Iraq’s corrupt healthcare system lies at the centre of the country’s failure to overcome conflict, an expert has said.
Citizens of the fifth oil-richest nation in the world struggle to access basic medicine and treatment for conditions and injuries under a network blighted by inadequacy and upheaval.
Medicine destined for public use too often ends up being sold for private profit in under-the-table deals in which the Iraqi upper-class benefits at the expense of the poor. What is left for the public health system is often unusable because it has expired or is not genuine.
War, UN sanctions, sectarian battles and the rise of ISIS have made for a lethal concoction of problems that have led to a years-long crisis in Iraq’s healthcare system.
Damage to infrastructure, a shortage of medicine, corruption in supply chains and doctors fleeing have piled immense pressure on the nationwide institution.
In a new report, Renad Mansour, Iraq researcher at Chatham House in London, said this type of privatisation had "led to the proliferation of fake and expired medicine, which offer greater profit margins for this elite”.
He cited examples of Iraqis searching to find the necessary health care for themselves and their loved ones, such as a mother unable to source treatment for her son’s haemophilia.
“In a country which has struggled to stabilise after decades of wars — the most recent being the capture of one third of Iraqi territory by Islamic State (ISIS) — it is understandable that medicines may not be seen as a priority issue,” he said in a report published on Chatham House’s website. “But these stories show medicine lies at the heart of Iraq’s failure to overcome conflict.”
Since the 1970s Iraq has been home to a free government-run public healthcare system, upon which the majority of citizens rely.
Fewer than 5 per cent of Iraqis have health insurance and hose who do have the means often choose to travel abroad for treatment.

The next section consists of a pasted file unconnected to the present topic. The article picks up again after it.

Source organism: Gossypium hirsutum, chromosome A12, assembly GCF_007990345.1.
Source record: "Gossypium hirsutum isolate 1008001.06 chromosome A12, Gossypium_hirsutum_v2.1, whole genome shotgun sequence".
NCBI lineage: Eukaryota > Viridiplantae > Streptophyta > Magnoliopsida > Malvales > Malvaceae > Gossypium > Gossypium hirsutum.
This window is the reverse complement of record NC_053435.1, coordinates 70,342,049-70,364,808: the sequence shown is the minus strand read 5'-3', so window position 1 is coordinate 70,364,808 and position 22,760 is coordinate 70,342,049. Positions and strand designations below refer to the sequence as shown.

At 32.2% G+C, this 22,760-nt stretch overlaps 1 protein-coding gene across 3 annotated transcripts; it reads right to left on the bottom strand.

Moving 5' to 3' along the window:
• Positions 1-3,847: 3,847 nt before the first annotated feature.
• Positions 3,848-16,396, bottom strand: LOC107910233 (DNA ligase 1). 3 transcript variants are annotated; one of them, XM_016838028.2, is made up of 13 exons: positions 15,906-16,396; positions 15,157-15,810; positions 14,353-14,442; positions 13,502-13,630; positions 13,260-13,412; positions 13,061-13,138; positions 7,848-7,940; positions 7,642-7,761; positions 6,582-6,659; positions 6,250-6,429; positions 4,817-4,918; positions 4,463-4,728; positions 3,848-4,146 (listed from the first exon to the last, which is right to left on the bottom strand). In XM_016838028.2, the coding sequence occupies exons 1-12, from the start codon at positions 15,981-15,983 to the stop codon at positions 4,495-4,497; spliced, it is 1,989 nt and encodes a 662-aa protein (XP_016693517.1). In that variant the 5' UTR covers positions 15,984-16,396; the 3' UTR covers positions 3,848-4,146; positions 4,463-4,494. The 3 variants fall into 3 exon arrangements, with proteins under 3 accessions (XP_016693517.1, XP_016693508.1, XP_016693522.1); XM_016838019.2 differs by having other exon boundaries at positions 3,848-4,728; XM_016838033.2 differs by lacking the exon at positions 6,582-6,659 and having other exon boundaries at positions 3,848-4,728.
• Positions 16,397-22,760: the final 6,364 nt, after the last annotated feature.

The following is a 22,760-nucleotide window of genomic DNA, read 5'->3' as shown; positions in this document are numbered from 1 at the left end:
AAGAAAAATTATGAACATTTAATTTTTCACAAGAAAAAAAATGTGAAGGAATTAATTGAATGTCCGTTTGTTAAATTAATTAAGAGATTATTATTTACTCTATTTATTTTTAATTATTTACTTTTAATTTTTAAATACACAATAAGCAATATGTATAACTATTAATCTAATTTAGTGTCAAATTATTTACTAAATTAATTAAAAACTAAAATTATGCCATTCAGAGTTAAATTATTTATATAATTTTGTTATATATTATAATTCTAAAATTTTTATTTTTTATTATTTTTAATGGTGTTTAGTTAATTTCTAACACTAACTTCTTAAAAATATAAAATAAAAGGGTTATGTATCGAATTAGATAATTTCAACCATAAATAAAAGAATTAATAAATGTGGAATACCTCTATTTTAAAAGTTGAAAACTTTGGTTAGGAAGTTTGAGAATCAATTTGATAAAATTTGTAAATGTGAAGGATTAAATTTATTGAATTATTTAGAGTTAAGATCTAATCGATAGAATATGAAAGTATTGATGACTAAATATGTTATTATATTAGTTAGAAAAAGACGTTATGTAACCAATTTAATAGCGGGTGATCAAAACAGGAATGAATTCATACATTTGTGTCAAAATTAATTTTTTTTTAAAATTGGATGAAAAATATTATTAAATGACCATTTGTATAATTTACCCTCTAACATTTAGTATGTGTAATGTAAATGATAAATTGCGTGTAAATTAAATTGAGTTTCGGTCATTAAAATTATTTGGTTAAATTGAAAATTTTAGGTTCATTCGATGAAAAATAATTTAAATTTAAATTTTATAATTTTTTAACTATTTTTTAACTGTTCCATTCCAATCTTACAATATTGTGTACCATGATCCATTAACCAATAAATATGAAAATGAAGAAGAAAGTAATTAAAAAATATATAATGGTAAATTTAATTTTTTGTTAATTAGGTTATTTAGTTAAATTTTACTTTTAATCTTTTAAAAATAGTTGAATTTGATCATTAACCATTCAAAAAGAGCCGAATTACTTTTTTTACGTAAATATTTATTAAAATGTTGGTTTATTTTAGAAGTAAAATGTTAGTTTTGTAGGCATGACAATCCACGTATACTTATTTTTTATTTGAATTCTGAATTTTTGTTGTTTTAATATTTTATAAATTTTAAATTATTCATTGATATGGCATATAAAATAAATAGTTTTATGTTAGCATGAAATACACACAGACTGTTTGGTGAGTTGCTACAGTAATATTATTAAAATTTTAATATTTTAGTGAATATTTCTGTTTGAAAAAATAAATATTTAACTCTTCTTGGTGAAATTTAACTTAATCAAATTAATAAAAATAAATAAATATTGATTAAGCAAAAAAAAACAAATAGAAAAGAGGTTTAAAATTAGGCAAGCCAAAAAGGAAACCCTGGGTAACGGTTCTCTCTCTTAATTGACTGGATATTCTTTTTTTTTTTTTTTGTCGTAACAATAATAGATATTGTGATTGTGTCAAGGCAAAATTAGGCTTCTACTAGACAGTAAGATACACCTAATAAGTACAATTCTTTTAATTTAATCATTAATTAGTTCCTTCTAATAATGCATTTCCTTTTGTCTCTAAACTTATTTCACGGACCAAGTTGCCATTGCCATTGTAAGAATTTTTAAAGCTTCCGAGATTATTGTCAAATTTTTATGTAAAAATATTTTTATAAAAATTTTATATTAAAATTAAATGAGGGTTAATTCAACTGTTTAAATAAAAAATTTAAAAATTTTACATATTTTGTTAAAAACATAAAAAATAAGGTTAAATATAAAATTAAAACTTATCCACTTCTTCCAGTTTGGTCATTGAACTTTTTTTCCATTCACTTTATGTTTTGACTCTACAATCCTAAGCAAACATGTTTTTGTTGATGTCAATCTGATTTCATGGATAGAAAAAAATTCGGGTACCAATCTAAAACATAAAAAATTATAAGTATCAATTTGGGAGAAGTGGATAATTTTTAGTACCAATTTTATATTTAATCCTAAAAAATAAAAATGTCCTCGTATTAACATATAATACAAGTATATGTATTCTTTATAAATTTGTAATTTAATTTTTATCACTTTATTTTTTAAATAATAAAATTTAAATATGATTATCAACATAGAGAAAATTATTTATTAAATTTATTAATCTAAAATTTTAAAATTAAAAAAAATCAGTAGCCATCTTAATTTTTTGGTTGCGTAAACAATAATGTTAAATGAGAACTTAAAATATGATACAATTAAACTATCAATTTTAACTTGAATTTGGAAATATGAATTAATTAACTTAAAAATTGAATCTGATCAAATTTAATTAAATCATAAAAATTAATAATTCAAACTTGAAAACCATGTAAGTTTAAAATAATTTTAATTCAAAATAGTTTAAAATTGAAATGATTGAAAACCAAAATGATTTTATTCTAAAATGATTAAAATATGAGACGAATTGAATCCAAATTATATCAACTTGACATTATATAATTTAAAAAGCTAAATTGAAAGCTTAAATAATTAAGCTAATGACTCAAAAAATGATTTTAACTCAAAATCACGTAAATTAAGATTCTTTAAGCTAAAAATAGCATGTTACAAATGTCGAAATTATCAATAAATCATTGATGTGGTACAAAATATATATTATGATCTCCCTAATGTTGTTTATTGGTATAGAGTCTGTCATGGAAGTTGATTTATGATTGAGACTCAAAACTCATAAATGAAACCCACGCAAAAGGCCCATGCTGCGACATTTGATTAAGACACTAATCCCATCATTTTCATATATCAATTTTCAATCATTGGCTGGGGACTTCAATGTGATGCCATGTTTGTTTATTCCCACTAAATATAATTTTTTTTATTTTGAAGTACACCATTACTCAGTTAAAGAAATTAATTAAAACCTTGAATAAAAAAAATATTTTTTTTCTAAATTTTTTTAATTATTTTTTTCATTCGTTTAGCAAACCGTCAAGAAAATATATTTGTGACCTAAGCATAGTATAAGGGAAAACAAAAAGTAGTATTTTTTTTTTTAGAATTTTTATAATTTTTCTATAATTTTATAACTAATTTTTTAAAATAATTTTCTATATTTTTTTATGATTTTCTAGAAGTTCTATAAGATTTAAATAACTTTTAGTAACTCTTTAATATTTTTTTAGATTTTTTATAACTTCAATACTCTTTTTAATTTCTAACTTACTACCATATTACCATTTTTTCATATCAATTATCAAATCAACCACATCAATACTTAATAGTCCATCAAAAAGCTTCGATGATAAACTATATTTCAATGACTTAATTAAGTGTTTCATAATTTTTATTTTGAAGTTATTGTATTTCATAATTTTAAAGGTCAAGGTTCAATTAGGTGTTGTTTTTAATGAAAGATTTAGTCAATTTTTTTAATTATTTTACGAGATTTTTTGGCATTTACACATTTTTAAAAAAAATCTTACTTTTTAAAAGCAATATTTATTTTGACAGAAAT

There are about 230 hospitals to serve a population of 41 million, according to data from the World Health Organisation (WHO).
The US-led invasion of Iraq in 2003 and years of fighting thereafter led to more than one in 10 hospitals being destroyed.
Over the past decade, as Iraq has tried to rebuild, the government pumped more money into the healthcare system. Between 2003 and 2010 spending on health jumped from 2.7 per cent of GDP to 8.4 per cent, the World Bank said.
But the system is failing millions of Iraqis in dire need of medical care and the country spends far less on health than other Middle Eastern nations.
Mr Mansour said “even fake drugs are desirable to desperate Iraqi patients”, who lack the financial means to afford trustworthy alternatives.
The lack of equality, he said, means “poor Iraqis are forced to turn to the lowest-cost option for health care despite knowing it is poor quality”.
Foreign companies looking to ship medicine to Iraq face a long, drawn-out process. It entails gaining approval from local health representatives on Iraq’s border, which sometimes involves favouritism and political bias.
If the firm manages to gain approval, the process of getting the equipment into Iraq is not easy. Many end up paying bribes to border officials to have cargo pass through sea, land and air borders at a faster pace.
At checkpoints staffed by Iraqi officials, the medicine is divided into smaller batches for domestic transportation. This leg of the journey is not simple as the “formal” part of the trade is “largely controlled by those with links to ruling parties”.
Mr Mansour said the “informal” part of the deals can involve armed groups using their political and economic links in Baghdad and military weight to distribute medicine across networks of pharmacies.
“Those which refuse to pay fees or which take product from other wholesalers risk the threat of violent intimidation,” he said.
The reality is far from that experienced by Iraqis in the 1970s, when neighbouring nations looked upon the country as an example when it came to healthcare.
Iraq was the region’s second country, after Egypt, to enter the pharmaceutical industry. One of its state-owned medicine factories was destroyed after the rise of ISIS while the other continues to operate but with outdated equipment.
Two years after the 2003 invasion, a government probe found “bribery, nepotism and theft” were rife within the healthcare system.
Amir Batrus, who led the inquiry, said corruption in the system had been a problem under dictator Saddam Hussein, "but the deteriorating security situation and an absence of regulation has seen it increase".